9 julio, 2024

What is Piaget’s preoperational stage? main features

What is the preoperational stage?

The Piaget’s preoperational stage It is one of the four stages of cognitive development that children experience from birth until they reach full brain maturation. Being the second of the four, this stage appears at approximately 2 years of age and extends more or less until 7.

Piaget’s preoperational stage begins with the acquisition of speech. Children begin to understand symbols and practice symbolic play, but are not yet able to understand or apply concrete logic. Studying the four stages of cognitive development helps psychologists understand more about the maturation of the human brain.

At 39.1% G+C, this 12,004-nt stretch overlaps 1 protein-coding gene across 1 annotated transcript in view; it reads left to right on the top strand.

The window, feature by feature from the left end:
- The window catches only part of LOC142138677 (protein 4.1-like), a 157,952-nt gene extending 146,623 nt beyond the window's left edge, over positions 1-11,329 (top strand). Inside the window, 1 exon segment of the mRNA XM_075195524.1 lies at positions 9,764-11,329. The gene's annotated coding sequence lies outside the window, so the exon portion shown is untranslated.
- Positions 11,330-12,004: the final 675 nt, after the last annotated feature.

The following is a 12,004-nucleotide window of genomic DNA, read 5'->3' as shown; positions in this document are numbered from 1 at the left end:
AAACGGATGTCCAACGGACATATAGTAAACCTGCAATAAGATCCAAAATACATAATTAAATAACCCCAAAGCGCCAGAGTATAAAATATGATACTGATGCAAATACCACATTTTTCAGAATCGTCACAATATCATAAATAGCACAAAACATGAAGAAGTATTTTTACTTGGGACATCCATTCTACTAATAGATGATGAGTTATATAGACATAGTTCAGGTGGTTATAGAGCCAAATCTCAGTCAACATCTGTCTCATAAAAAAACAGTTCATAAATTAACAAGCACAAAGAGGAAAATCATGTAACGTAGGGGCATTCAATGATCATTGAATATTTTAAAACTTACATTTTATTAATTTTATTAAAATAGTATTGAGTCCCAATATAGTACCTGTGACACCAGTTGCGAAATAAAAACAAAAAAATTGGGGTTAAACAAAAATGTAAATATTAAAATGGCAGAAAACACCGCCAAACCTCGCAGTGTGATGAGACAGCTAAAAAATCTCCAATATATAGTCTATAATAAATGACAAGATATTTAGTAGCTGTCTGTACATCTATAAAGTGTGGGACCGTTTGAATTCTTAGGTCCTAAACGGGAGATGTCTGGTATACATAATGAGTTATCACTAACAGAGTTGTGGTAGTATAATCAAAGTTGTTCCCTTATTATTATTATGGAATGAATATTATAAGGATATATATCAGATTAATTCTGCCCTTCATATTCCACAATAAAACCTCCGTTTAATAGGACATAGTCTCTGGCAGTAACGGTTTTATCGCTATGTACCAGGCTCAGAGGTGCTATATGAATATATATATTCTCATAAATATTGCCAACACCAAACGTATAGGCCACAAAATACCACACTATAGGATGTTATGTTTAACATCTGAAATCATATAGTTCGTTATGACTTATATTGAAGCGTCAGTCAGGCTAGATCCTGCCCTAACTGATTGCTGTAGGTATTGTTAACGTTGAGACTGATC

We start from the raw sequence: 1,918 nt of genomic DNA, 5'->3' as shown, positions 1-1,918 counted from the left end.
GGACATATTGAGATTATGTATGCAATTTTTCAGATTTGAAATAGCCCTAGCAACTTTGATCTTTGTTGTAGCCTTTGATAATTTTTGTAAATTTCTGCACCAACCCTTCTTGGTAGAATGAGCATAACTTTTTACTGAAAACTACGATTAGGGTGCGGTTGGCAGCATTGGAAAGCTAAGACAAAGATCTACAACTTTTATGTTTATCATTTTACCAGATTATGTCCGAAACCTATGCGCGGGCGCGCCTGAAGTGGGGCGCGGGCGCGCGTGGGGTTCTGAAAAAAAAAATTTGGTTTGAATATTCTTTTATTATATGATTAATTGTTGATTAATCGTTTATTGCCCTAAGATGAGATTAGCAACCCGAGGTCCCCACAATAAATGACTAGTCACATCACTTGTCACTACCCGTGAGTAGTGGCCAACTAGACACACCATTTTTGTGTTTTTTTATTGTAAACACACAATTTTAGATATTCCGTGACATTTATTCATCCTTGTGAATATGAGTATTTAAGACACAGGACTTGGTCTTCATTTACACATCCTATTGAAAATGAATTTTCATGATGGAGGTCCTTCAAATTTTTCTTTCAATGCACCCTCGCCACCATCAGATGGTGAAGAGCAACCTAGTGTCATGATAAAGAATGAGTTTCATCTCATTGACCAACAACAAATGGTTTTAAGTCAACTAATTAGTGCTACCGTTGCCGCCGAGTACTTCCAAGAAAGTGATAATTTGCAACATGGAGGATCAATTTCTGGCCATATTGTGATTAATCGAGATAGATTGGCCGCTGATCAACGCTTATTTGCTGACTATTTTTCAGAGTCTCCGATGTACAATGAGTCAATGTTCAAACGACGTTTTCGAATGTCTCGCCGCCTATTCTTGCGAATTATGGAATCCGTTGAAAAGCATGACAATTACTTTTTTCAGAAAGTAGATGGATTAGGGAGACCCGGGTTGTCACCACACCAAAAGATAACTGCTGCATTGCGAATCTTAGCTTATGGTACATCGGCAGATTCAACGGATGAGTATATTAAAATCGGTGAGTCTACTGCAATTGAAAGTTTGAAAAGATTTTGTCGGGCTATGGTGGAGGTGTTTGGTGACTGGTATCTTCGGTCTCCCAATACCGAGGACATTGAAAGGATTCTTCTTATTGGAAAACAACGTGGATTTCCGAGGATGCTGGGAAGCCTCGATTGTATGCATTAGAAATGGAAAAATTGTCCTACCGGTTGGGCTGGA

In addition, these studies allow psychologists to better understand the phases that children go through on their way to becoming adults. This makes it possible to generate the most optimal conditions to promote a development full of well-being.

Characteristics of the preoperational stage

Although the acquisition of spoken language is the most striking characteristic of children at this stage of cognitive development, it is not the only one. Some of the most notable are the following:

– Lack of understanding of concrete logic.

– Increasing use of symbols, especially in the game.

– Inability to understand the other person’s point of view (egocentrism).

– Focus, or difficulty focusing on more than one aspect of a situation at the same time.

– Animism, or the belief that all objects are alive or have a purpose.

– Irreversibility.

Lack of use of concrete logic